Surface Treatment: Three artists, one gallery

Brownsville exhibit features pieces that portray life in Texas

SPECIAL TO THE MONITOR

Three strong artists came together for this exhibition at the Brownsville Museum of Fine Art, filling the central gallery with ways of seeing contemporary life.

Although their work is not “Texas specific,” “Texas We’re Listening” offers perceptions formed while living in the Lone Star State by Cody Arnall, Joe Harjo and Alejandro Macias.

Macias speaks through paintings and drawings, Harjo through performing prints, and Arnall creates technological and found object sculptures; their ideas focus on identity, the sociopolitical climate and the environment.

A cursory glance at this show suggests that there could be no connecting link among these artists, but there is — it forms an entity of human capacity.

With several works from each of them, we also gain a comfortable sense of who they are. This exhibit comments deeply on the contemporary reality in which we live, and which lives in us. Macias and Harjo tell us who we are, while Arnall tells us what we do.

Arnall has serious issues with the history of human behavior paired with unique expressions. His free-standing sculptures are dramatic and enigmatic unless you understand what’s going on. (Relying on electronics for their message, have the museum plug them in).

There is also a long table filled with small, maquettesized works from unusual scrap materials. His message is big-picture-dark; humanity is now building its own destruction through a desire for power.

As a part of nature, we are harming ourselves in irreversible ways through deception, conflict, and aggression. Absurdity adds a bit of humor now and then, but “Straight Razor the Earth” gets right to the point.

This conflicted work reflects the result of human activity for a problematic progress.

From gathered and salvaged objects to electronic age projections and gadgets, he sums up the human path of progress from simple to destructively complex.

An artistic whiplash moves us from Arnall’s complex lesson on the foibles of humanity to the simple imagery of Harjo’s depictions of social attitudes. These “performing prints” were made during the artist’s performances.

Pairs of shoe-tread prints and prints of his bare feet, are cleanly made on white paper and comment about contemporary social identity in the United States. The series, “Indian Holding a Weapon”, references himself as a Native American, as well making the larger statement that this could be any Native American, or, really, anyone.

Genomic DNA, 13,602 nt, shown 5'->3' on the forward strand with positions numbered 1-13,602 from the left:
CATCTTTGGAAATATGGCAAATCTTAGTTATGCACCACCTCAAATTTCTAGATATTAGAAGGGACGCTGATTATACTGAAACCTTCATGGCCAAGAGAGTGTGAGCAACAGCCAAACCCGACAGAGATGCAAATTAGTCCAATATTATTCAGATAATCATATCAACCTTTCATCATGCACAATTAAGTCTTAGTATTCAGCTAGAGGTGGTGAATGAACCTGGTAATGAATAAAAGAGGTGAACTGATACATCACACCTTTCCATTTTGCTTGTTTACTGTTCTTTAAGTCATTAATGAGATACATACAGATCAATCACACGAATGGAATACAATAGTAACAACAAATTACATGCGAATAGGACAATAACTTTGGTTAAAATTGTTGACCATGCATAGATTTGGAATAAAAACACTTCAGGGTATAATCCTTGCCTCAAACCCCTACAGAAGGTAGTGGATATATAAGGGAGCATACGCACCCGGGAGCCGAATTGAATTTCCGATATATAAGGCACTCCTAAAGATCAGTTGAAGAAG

It’s easy to be pulled into his thought sequence with “Indian Holding a Weapon (Gun)” or “Indian Holding a Weapon (American History Book).” At first, we feel each print through the Native American perspective, then through our own.

Macias’ work is driven by his Mexican American identity and the current socio-political climate, and we are, logically, an outsider looking in with this mask series. He sees masks as a part of human identity — sometimes just a mask, sometimes in a political framework, and sometimes as a social manifestation.

“Disguise” is a graphite drawing that pulls us into his game. A wrinkled rubber mask appearing to be that of Ronald Reagan is pushed up to expose the face of… who? But through Macias’ masterful drawing skills, we know that this deception is not a good thing. On a personal level, “Altered” shows a realistic self-portrait with abstracted lines and shapes superimposed.

It is the mask of cultural assimilation in action.

Arnall teaches sculpture at Texas Tech University, Harjo teaches photography and visual literacy at the Southwest School of Art, and Macias, originally from Brownsville, is now a faculty member at the University of Arizona School of Art.

Nancy Moyer, Professor Emerita from UTRGV, is an art critic for The Monitor. She may be reached at nmoyer@rgv.rr.com